ANAHEIM -- The Angels have called Angel Stadium home since 1966 and fans often affectionately refer to it as the “Big A.”
It was a term coined by longtime sports columnist and radio host Bud Furillo, who was then the sports editor at the now-defunct Herald Examiner. It was a fitting nickname, as Angel Stadium opened in 1966 with the Big A sign located beyond the left-field fence, which was built to house the scoreboard and was visible to those in the ballpark.
The A-shaped sign was also white -- and not red like it is today -- and when it was built, it was the tallest structure in all of Orange County, at 230 feet. The $1 million it cost to complete was funded by Standard Oil of Southern California, who sponsored the sign for the first 10 years.
Hall of Fame broadcaster Dick Enberg helped add to the sign's legacy with his call of “and the Halo shines tonight” after each Angels home win during his time as the club’s play-by-play announcer from 1969-78.
In 1979, the Angels made changes to the stadium with the NFL’s Los Angeles Rams set to share the facility with the club beginning in '80. Additional seating was added and the Big A sign was no longer visible from within the ballpark, prompting the move of the sign to the parking lot, nearer to the 57 Freeway.
The 210-ton sign was scheduled to be moved on July 18, 1979, and attracted an estimated 1,000 fans, but there was an issue with one of the dollies and the move was postponed until the next day. It took roughly seven hours to move the sign 1,300 feet to its current location.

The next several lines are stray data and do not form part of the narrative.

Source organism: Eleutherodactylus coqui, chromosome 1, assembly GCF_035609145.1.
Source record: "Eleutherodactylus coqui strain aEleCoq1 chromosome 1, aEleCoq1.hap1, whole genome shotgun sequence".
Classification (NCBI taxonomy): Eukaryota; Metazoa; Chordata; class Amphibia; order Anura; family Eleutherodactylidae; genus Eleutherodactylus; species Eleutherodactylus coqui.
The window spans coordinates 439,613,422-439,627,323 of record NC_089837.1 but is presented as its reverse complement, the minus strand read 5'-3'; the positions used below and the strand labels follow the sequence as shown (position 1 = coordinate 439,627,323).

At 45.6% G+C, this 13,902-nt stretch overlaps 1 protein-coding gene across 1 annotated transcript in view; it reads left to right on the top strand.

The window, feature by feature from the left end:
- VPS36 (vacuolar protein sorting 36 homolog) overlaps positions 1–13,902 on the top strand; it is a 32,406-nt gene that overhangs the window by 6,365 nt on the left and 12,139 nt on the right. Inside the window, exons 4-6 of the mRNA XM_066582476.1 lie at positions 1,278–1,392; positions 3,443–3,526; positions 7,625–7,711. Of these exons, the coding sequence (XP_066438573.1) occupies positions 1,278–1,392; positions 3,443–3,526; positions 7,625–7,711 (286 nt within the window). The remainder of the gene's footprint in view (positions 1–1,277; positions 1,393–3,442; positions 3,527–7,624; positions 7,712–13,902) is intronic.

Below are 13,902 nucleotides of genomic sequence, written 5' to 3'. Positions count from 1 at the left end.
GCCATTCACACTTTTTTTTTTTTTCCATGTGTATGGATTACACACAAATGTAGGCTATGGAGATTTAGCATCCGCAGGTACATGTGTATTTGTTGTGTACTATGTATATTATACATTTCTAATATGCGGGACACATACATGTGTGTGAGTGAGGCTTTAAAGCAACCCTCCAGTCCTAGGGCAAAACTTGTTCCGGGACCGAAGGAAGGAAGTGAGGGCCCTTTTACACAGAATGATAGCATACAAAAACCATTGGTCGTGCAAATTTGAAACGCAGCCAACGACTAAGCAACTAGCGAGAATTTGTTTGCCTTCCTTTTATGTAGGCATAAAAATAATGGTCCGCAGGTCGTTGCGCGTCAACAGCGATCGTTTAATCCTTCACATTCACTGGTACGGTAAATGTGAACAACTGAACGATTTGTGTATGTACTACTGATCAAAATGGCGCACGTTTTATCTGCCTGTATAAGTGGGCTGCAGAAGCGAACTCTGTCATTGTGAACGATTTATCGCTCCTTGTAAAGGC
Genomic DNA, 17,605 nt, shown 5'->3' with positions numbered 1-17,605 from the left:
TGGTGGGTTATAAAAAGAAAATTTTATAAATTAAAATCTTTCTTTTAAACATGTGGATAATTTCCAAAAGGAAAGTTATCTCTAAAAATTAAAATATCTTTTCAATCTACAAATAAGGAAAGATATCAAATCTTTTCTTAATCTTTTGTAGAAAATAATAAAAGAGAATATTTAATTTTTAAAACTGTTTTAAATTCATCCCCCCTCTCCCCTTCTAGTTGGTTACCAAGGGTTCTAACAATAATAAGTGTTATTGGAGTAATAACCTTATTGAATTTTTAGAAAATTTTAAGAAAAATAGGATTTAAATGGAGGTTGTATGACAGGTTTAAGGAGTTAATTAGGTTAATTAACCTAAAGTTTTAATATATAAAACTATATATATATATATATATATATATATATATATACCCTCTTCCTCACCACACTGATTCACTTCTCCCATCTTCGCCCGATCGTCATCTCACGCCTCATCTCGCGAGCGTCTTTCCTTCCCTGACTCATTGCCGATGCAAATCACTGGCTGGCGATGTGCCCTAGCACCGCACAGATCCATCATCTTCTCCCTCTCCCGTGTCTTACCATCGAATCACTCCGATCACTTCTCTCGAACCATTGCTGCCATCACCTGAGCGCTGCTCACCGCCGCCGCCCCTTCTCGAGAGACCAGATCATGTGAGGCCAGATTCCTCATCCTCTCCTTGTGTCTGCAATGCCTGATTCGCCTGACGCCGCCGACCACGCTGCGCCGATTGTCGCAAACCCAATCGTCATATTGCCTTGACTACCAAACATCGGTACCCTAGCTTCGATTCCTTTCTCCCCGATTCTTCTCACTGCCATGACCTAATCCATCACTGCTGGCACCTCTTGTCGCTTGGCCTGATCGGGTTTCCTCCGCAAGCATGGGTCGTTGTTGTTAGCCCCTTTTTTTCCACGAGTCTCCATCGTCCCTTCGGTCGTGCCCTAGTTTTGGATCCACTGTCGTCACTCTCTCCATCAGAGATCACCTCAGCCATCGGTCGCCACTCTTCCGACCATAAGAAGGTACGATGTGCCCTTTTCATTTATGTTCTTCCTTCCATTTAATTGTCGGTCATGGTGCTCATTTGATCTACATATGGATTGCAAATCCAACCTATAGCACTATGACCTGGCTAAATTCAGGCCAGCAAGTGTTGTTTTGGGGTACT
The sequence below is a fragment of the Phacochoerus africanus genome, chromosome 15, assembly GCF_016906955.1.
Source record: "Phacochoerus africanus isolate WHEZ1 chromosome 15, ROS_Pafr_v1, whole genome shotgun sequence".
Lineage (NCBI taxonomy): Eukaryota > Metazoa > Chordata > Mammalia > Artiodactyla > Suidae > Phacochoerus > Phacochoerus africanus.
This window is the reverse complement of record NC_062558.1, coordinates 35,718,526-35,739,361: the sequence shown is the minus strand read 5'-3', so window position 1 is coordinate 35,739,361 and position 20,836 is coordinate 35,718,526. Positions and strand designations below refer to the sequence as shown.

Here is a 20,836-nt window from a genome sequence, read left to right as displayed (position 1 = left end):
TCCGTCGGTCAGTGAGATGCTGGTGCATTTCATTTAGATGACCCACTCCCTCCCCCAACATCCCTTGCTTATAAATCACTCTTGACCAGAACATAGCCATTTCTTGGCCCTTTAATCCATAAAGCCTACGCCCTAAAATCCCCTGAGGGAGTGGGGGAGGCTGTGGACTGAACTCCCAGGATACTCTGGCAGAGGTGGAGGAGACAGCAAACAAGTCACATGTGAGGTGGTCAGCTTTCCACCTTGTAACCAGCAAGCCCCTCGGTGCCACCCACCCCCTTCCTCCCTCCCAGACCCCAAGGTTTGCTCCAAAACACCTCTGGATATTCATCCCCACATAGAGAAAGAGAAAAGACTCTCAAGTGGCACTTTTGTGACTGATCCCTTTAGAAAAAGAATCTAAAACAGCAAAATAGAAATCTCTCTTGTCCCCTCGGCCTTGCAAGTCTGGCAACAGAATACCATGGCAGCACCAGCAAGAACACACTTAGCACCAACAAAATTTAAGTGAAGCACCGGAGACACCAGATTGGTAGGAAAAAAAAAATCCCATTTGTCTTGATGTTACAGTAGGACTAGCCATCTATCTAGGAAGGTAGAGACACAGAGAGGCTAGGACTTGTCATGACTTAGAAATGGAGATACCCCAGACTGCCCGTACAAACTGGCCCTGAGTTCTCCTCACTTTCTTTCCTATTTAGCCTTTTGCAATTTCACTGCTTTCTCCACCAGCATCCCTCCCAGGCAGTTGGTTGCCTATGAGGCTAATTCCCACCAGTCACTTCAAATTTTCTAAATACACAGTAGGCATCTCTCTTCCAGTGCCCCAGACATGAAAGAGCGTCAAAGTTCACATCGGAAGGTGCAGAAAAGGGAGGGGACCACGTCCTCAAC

The color of the structure has also changed over the years. It went from its original white, to green when the ballpark was named Edison Field from 1998-2003, then changed to red in '04, when the building was renamed Angel Stadium of Anaheim.
The Angels now utilize the Big A sign to display signage and sponsorships to passing motorists on the highway, and it is a popular area for fans to meet before games. And of course, the halo is lit up after each Angels win. It’s why current broadcaster Victor Rojas uses his enthusiastic call of “light that baby up!” after Angels victories.
While nowadays the Big A can refer to both the sign and the ballpark itself, it’s simply that the unique sign inspired the nickname for the stadium, which is now the fourth-oldest in baseball behind only Fenway Park (Red Sox), Wrigley Field (Cubs) and Dodger Stadium (Dodgers).